One of the first marketing classes I had in college discussed the concept of razors and razor blades. Sell the razors cheap and then sell men blades over and over. The profit would be in the blades, not the razors. In our tech world, we have our own version of this. It is called printers and printer cartridges. The printer companies sell their printers at a very low price, perhaps even under cost, knowing full well that they will sell users expensive ink cartridges over and over. The profit is never in the printer. It all comes from the ink cartridges and companies like HP and Epson make billions of dollars a year from their ink business.
With this in mind, if I were Jeff Bezos, CEO of Amazon, I would really go to school on this concept and see if it could be applied to tablets. This model would never work for the PC vendors at this stage of the PC game. Although their PC’s are getting cheaper, they are not tied to an eco-system of software and services in which they could derive additional revenue tied to the PC and earn recurring revenue this way.
But I believe that the tablet is the first PC like device where this could be possible. So, Jeff, if you are listening, here is my suggestion to you. Sell your tablet at a price that is really cheap. Perhaps you sell it for 20-25% below cost. I know this sounds crazy and radical, but you actually have the recurring revenue ecosystem to potentially pull this off. It would take some serious guts to do this but if any one could do it, Amazon could.
In this model, think of the tablet as the razor. And in Amazon’s specific case, their Android Store, UnBox movie service and music service would be part of the “blades” they sell to users over and over again. And add to that the profit they could get through their Kindle bookstore as well as items you might buy from the Amazon store. And then add any Amazon cloud service revenue tied to the device that could also be part of an amortized profit pool over perhaps a two-year accounting period.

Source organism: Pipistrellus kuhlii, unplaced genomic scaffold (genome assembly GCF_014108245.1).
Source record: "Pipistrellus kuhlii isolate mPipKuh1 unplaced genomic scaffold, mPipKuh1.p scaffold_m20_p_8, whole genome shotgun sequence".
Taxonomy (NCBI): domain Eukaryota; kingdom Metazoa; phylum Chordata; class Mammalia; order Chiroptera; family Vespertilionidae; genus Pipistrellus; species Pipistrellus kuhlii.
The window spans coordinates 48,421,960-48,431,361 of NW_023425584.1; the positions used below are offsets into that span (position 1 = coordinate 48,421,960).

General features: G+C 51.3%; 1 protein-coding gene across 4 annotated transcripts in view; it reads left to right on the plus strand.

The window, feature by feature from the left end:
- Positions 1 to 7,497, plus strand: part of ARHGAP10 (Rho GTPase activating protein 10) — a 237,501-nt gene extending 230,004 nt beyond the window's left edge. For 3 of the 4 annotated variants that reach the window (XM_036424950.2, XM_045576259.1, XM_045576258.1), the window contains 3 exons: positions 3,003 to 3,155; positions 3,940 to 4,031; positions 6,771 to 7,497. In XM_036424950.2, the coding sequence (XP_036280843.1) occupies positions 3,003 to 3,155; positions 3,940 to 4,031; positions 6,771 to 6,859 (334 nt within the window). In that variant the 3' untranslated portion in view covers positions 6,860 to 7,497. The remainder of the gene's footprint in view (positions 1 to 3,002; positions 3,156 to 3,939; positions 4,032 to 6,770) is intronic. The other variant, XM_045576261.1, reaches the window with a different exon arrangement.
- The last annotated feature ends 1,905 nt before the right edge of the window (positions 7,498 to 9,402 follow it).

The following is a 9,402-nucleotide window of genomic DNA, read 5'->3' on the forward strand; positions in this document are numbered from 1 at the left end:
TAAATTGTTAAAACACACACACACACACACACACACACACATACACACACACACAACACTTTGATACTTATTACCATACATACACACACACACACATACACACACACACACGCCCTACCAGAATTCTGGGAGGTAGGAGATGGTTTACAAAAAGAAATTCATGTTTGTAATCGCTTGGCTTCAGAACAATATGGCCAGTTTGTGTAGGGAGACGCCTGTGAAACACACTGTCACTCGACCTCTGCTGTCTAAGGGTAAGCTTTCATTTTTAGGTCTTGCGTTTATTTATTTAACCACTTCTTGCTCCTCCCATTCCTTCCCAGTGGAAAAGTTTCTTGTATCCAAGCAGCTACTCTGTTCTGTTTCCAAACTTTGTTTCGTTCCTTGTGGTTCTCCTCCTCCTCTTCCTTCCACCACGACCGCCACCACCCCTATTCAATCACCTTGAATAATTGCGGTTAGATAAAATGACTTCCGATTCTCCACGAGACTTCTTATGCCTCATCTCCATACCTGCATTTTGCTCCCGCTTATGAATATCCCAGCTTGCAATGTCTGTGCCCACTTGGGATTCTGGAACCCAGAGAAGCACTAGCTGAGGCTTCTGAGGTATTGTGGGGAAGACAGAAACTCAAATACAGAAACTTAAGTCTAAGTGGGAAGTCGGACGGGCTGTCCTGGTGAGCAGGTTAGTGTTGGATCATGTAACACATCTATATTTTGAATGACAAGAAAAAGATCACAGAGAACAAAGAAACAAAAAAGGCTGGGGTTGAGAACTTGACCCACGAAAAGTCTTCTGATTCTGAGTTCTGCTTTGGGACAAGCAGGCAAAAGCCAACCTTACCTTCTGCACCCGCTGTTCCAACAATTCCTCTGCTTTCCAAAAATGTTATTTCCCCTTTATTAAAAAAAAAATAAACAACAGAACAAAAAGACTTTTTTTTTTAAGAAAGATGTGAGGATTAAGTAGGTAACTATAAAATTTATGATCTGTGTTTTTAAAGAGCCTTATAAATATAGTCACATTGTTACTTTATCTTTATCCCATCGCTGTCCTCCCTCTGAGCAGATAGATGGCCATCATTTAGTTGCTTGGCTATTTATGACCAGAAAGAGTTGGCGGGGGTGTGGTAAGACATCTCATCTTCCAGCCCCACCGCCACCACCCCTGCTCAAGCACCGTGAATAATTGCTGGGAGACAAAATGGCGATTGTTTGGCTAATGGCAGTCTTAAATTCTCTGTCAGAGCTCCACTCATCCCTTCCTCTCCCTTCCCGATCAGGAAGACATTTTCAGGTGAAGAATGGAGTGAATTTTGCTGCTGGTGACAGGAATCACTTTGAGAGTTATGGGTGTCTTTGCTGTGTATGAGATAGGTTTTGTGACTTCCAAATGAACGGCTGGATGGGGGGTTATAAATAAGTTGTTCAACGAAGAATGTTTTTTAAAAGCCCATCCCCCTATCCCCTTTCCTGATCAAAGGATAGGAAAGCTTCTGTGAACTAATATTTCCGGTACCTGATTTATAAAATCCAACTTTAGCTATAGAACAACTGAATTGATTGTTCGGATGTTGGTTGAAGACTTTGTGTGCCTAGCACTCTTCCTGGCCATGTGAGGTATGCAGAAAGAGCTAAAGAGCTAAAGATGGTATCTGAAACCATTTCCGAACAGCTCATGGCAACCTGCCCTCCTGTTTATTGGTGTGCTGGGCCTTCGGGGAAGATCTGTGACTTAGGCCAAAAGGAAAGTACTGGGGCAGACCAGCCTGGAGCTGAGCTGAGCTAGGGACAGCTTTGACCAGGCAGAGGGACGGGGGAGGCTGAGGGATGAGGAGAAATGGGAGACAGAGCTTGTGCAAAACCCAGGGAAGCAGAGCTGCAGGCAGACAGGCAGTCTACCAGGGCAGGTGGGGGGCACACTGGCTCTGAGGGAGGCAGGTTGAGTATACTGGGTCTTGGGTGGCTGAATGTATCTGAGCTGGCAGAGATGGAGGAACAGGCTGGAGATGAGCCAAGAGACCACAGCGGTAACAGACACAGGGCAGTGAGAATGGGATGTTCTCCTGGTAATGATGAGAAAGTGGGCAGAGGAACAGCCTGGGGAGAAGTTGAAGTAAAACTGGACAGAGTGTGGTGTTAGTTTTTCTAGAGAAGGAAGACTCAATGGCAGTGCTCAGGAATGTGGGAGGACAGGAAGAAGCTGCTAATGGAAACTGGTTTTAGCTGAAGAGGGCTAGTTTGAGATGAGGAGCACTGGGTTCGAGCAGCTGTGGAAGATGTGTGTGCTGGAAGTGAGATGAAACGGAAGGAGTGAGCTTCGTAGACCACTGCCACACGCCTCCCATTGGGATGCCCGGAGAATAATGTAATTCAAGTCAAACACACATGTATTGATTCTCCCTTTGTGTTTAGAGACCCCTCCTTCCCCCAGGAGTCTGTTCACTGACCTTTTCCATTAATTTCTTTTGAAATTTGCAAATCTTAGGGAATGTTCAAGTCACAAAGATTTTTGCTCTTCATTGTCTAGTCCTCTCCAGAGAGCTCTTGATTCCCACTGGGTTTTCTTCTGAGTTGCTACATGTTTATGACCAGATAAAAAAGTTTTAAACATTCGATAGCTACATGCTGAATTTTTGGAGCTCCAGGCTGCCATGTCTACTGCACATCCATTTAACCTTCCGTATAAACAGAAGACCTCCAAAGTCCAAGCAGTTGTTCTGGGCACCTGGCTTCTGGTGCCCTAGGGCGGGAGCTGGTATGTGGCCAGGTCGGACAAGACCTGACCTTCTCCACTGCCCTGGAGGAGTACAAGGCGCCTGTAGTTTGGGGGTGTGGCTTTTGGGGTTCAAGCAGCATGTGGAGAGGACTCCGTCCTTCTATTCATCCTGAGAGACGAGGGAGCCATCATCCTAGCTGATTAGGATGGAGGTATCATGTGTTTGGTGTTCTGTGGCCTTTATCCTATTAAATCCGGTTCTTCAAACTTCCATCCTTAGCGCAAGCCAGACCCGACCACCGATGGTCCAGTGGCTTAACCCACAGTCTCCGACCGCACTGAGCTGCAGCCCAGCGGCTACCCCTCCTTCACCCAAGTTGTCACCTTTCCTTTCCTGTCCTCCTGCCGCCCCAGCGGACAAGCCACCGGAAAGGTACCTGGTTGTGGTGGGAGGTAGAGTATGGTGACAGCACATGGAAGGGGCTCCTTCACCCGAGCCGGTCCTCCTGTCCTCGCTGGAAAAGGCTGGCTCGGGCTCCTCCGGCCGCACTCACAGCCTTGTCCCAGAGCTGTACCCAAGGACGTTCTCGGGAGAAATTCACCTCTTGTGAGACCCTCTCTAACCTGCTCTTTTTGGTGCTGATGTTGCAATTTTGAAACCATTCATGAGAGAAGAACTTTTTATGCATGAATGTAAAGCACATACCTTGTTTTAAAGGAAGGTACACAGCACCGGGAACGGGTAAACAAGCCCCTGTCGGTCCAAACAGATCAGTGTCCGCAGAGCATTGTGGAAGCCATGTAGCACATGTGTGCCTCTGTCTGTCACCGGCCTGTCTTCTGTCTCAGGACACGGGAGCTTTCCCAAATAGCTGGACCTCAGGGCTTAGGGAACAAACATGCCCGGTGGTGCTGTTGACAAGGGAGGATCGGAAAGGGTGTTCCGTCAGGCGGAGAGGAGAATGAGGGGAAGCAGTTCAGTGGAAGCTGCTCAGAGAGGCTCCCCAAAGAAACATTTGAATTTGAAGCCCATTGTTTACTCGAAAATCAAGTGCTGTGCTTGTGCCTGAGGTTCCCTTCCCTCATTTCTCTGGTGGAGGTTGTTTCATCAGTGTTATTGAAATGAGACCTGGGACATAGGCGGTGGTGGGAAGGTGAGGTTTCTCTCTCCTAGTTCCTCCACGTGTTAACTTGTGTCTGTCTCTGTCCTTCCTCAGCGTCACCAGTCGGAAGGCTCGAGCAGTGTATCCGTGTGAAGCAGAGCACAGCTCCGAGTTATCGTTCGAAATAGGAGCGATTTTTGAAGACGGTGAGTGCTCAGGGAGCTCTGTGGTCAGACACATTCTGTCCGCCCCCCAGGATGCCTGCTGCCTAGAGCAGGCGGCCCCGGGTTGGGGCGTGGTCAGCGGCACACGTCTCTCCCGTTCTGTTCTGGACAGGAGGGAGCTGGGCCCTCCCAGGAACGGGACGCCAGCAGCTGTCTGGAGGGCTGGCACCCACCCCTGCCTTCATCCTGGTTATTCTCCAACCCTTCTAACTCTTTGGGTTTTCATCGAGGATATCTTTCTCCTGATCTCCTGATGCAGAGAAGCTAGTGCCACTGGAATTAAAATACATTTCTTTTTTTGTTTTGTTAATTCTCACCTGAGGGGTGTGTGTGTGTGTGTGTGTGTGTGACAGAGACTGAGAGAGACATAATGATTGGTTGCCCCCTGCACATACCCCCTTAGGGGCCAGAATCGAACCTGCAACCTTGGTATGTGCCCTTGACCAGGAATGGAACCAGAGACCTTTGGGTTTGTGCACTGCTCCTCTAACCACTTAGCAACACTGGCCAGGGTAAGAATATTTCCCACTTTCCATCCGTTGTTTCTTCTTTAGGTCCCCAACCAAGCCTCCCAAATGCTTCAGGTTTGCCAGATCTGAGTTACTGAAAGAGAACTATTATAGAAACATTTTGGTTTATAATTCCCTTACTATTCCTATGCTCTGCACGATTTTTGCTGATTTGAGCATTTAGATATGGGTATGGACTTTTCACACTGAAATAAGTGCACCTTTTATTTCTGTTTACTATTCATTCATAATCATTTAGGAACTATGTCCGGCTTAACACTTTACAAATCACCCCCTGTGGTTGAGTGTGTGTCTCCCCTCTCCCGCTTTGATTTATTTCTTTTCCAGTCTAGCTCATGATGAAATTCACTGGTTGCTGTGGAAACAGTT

With info I have on components from my contacts in Taiwan, I was able to do some back of the envelope calculations to see how this could work. Bill of material costs along with manufacturing costs, shipping and tariffs most likely would put the device cost around $300 depending on its specs. For sake of argument, let’s use this as the baseline. But let’s say Amazon discounts this by $51,00 and sells it for $249.
Now, they do some research and determine that over a two year period, a person who has that tablet would buy or rent 15 movies, stream or download 50 songs, could buy 18 books and might pays $5.00 a month for cloud storage from Amazon. And, they purchase let’s say five items through the tablet’s Amazon store that can be counted against a 2 year amortized profit curve. And lets throw in some advertising in this mix as well. Although the prices of the books, video, music, etc would vary, by my guestimates, they would make back the lost “cost” of that $51.00 within six months and realize a profit of anywhere from 20-35% on the tablet over the last 18 months of the devices accounting period.
Amazon already has the trust of over 200 million users as well as their credit cards. And their “one click” buying model would make it quite easy for an Amazon tablet user to buy often through both the Android store and the Amazon store in general. Of course there are a lot of variables in this model, but you get the idea. The tablet is the razor and all of these apps and services are the blades.
Now imagine how this could affect the other Android vendors making tablets. Amazon would provide a product that if sold under cost with the goal of making up the rest of the cost and profit from apps, services and even advertising, it could give all of the other Android vendors a serious run for their money. And, given their deep eco system, other Android vendors would find it very difficult to compete with them. This could make Amazon, measured by units shipped, the king of Android tablets very quickly. In fact, I would go as far as say that they could “own” the Android tablet market.
For Apple, this would be a competitive threat but they have a pretty big lead and their own rich echo system of apps and services that could continue to keep them a market leader in tablets. And given their history of riding down prices of the iPod once it gets to scale, you can imagine that Apple will also be more aggressive with the iPads pricing over time and, as they are today, use their apps, services and the upcoming iCloud to deliver high margins for a long time.
But as radical as this idea might sound, it could make a lot of sense for Amazon to go to market with their tablet with this business model. As I stated earlier, it would take guts, but the impact on the market for tablets could be significant if they did this right and the consumers bought into their version of the old razor/razor blade school of marketing.